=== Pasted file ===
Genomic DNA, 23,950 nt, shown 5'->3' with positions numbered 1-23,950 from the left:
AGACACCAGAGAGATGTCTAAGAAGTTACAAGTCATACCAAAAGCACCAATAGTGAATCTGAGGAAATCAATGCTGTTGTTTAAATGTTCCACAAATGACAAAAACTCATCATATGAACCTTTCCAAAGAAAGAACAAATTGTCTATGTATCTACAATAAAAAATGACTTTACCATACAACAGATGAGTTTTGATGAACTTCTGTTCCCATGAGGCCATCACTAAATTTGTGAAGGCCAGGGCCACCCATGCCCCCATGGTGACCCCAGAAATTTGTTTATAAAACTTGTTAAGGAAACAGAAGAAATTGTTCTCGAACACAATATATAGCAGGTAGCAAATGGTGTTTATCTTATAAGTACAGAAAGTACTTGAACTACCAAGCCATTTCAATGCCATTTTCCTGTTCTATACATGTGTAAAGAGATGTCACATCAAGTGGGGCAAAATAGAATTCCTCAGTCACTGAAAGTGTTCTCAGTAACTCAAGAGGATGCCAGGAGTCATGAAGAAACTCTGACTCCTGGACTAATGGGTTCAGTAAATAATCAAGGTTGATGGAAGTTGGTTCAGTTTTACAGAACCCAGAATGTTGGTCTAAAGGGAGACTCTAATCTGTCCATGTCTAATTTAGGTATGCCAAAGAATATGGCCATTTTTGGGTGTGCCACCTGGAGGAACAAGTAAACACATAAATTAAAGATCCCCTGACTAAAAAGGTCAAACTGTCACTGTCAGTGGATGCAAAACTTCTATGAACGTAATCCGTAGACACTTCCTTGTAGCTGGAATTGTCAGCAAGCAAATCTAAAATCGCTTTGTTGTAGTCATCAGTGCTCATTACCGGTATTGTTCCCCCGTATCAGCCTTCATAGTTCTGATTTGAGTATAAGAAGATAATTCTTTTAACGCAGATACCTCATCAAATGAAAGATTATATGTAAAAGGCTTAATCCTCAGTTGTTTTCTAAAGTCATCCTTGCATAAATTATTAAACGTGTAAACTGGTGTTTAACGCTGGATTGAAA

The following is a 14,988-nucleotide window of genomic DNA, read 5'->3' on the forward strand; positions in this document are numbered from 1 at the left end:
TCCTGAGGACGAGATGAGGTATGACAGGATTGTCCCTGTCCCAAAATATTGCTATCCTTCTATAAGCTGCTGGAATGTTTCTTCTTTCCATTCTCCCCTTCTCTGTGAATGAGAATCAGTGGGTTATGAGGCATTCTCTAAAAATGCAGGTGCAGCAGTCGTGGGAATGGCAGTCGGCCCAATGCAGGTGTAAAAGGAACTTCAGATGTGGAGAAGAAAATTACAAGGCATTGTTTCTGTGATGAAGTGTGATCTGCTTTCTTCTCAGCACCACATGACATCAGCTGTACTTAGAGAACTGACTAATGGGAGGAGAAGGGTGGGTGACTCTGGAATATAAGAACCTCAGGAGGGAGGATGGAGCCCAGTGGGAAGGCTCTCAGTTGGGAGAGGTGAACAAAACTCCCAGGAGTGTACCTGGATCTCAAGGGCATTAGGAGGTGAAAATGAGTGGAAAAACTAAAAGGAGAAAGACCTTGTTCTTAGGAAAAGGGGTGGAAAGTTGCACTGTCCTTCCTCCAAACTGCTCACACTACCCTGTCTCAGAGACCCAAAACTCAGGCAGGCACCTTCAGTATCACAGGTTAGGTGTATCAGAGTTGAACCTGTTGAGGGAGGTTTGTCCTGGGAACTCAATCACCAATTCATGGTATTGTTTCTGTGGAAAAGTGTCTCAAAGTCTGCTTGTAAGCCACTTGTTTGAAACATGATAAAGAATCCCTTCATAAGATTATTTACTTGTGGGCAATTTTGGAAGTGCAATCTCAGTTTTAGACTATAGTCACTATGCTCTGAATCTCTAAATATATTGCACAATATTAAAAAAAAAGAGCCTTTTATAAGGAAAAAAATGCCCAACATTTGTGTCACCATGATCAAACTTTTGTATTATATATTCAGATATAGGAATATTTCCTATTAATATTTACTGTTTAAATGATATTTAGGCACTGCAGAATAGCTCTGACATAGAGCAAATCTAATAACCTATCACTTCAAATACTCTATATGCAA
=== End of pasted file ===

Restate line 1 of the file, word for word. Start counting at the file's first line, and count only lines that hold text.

Genomic DNA, 23,950 nt, shown 5'->3' with positions numbered 1-23,950 from the left: